- The province announced last Friday that we will be moving to Stage 3 of reopening, this Friday (July 16th), several days ahead of schedule. I would have preferred to stick with the original plan (because so often, reopening earlier has had disastrous results in the past...), but I guess the temptation/political pressure was too great to resist.
- Daily new case levels have been as low as 114 this week -- numbers last seen in early September 2020. Almost 80% of adults in Ontario have now received at least one covid vaccine shot, and more than 57% have been fully vaccinated.
- Stage 3 will include indoor dining & entertainment (including movie theatres, museums, etc.), gyms, spectator sports (with capacity limits) and larger limits on gathering sizes, among other things. Mask mandates and physical distancing measures in public places will continue, at least until the fall.
- Getting haircuts on Saturday felt SO. GOOD!!! As I said before, I feel like ME again! :)
- My cellphone is literally falling apart (possibly the result of being dropped one too many times)(insert red-faced icon here...!). As a result, we will be heading to the mall next week for the first time since March 10, 2020 (!)(the day before the World Health Organization declared the pandemic). I've made an appointment at our cellphone service provider's store there to find a new one. Wish me luck!!
- We'll see how long we stay after that... I wouldn't mind visiting at least a couple of other stores, as long as we're there -- but I'm horribly out of shape after 16 months in couch potato mode, and I'm not sure I'm up to a full trip around the entire mall (especially while wearing a mask!). (It's a big one, one of the biggest in Canada.)
- Malls reopened on June 30th as part of our Phase 2 of reopening -- albeit at just 25% capacity, reduced hours and mask requirements. This should be interesting...!
- My parents have been asking when we might be coming home, now that everyone is (or soon will be) fully vaccinated and restrictions are starting to lift across the country. We haven't been there in 19 months (since Christmas 2019 -- normally, we would have been there for a few weeks last summer as well as this summer, and Christmas 2020).
- My inclination would be to visit sooner versus later, and certainly before Christmas! However, my sister's scheduled summer vacation is happening right now... her office is currently going through a merger, and she no longer has the flexibility to change dates that she had before. She does have a week off in early/mid-October around Canadian Thanksgiving, so we are thinking that might be a good time to go, albeit it's still a little too far off for my liking...!
- We've been having so much fun visiting Little Great-Nephew and his Nonna/Grandma (SIL) during the week (usually Wednesday mornings, before he has his lunch and then takes a nap... Mondays, dh does the grocery shopping; Thursdays, we usually do laundry; and Friday, we do the housecleaning). When we started paying them regular visits in mid-May, he was a little shy -- to the point of hiding behind Nonna's legs when he saw us coming! On a more recent visit, a broad smile broke out on his face when we arrived -- and then when we tried to leave a few hours later, his little face slowly screwed up in indignation and he started crying! Dh immediately capitulated (lol) and we stayed a little longer. Once he was in his high chair and happily distracted with his pasta lunch and a favourite show on TV, we made our exit!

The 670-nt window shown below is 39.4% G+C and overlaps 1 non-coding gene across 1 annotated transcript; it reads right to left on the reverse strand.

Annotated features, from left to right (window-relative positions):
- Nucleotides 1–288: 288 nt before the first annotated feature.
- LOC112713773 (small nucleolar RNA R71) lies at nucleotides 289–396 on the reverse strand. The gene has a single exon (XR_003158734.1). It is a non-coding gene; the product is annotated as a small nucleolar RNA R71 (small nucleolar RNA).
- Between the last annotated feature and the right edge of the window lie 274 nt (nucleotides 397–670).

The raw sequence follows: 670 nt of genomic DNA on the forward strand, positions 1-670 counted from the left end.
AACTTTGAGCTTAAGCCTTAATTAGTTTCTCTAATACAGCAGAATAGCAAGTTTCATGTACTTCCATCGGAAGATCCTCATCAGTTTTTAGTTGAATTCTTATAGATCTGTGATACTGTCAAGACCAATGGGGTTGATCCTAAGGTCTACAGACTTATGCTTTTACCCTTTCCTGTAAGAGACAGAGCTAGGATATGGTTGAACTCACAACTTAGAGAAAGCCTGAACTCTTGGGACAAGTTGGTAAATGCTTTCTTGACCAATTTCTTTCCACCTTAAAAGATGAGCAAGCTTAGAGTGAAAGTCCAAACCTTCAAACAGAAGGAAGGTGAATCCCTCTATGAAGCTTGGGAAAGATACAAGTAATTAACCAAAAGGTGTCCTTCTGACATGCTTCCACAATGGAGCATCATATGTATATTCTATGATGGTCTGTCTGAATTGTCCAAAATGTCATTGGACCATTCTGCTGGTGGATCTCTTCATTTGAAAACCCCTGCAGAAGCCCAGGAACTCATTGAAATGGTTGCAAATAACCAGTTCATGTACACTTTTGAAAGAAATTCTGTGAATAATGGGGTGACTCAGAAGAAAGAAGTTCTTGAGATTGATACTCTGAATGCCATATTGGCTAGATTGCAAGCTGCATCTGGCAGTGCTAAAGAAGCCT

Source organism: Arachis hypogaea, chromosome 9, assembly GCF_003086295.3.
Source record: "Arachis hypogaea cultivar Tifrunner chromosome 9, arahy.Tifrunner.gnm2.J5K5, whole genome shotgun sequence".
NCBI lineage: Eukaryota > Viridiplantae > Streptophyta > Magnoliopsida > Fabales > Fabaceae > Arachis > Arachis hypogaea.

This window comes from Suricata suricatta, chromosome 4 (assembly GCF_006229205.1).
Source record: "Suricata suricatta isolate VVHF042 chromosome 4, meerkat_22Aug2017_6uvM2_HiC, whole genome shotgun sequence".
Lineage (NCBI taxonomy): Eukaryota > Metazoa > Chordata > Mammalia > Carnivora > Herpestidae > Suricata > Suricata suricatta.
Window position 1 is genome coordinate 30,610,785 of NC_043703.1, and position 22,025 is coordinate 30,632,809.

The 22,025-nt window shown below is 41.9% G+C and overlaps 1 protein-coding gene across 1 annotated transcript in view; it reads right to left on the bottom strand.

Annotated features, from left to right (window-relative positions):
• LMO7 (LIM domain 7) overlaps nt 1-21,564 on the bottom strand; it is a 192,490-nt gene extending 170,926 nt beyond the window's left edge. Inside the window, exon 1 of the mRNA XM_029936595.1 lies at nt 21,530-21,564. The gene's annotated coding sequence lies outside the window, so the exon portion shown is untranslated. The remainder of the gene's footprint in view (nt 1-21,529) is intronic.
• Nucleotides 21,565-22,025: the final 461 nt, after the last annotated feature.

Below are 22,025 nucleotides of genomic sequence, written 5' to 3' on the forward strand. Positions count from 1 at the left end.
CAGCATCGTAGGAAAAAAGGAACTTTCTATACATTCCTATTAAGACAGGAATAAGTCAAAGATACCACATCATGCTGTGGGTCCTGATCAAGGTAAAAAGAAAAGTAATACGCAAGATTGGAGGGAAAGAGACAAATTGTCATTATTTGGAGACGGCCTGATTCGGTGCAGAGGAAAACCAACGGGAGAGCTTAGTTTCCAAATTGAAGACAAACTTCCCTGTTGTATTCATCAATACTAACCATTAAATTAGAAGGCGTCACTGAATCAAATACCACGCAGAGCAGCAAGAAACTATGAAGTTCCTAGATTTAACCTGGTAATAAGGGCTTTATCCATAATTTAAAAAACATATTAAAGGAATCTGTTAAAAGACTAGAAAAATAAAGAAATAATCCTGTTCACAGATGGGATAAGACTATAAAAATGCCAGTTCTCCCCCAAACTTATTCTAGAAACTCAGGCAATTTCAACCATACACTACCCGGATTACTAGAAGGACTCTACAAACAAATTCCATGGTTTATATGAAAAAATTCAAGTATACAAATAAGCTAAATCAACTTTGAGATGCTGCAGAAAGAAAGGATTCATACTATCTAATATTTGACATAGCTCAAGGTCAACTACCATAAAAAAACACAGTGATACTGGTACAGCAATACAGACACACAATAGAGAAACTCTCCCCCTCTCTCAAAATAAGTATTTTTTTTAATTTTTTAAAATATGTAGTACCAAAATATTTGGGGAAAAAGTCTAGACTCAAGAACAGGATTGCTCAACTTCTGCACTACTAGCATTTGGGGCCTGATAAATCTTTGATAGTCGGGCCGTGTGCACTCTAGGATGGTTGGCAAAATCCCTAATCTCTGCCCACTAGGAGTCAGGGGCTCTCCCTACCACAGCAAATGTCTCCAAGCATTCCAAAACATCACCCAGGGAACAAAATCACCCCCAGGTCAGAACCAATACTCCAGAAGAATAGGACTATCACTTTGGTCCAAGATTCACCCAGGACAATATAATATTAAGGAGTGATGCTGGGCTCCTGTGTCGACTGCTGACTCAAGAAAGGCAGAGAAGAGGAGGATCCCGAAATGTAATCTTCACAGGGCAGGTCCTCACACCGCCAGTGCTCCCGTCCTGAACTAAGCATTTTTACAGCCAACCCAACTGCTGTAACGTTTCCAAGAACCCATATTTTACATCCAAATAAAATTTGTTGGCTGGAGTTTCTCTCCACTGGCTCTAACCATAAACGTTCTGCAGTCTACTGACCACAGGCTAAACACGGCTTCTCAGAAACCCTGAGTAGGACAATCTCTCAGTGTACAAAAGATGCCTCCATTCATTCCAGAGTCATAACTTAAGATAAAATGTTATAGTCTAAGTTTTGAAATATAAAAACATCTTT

- I love everything Yael Wolfe writes, but I especially loved this recent piece on Medium about menopause in the workplace and how companies are NOT dealing with it (although some in the UK are beginning to talk about it)(why is the UK always ahead of the curve on these kinds of things?). Says Wolfe:
"I have a uterus. I bleed. And I experience so many of those pesky symptoms that come with menstruation and perimenopause. My body does not hit the pause button so I can be a good, productive cog in the machine of capitalism. And I’m tired of letting the system force me to pretend that it does."
As someone who wound up doubled over with debilitating cramps and nausea on the office bathroom floor more than once (you know it was bad, because you've seen what those office bathroom floors can be like...!), I heartily concur.
- This academic article was shared in a Facebook group I'm on... I especially liked that the researchers (and study participants) were Canadian! ;) "The power of potential: Assisted reproduction and the counterstories of women who discontinue fertility treatment" uses "a post-structural feminist interpretive framework combined with a narrative methodology... critically examines the ways in which social and cultural narratives about gender and biotechnology shape women's accounts of discontinuing ART." Highlights of their findings include:
- To discontinue (pause/end) fertility treatment is difficult, fraught with ambiguity.
- Social and cultural values and clinical priorities shape women's experiences.
- Careful clinical attention and support for discontinuation is needed.
This is all pretty obvious stuff for any of us who have been through and discontinued treatment, of course -- but it's validating to see it being treated as a subject of serious academic study -- and if it helps medical professionals and policymakers take us and our concerns more seriously, all the better! (One caveat that some readers might want to be warned about: A few of the women who participated in the study had children, either prior to fertility treatment, or after pausing or permanently leaving treatment.)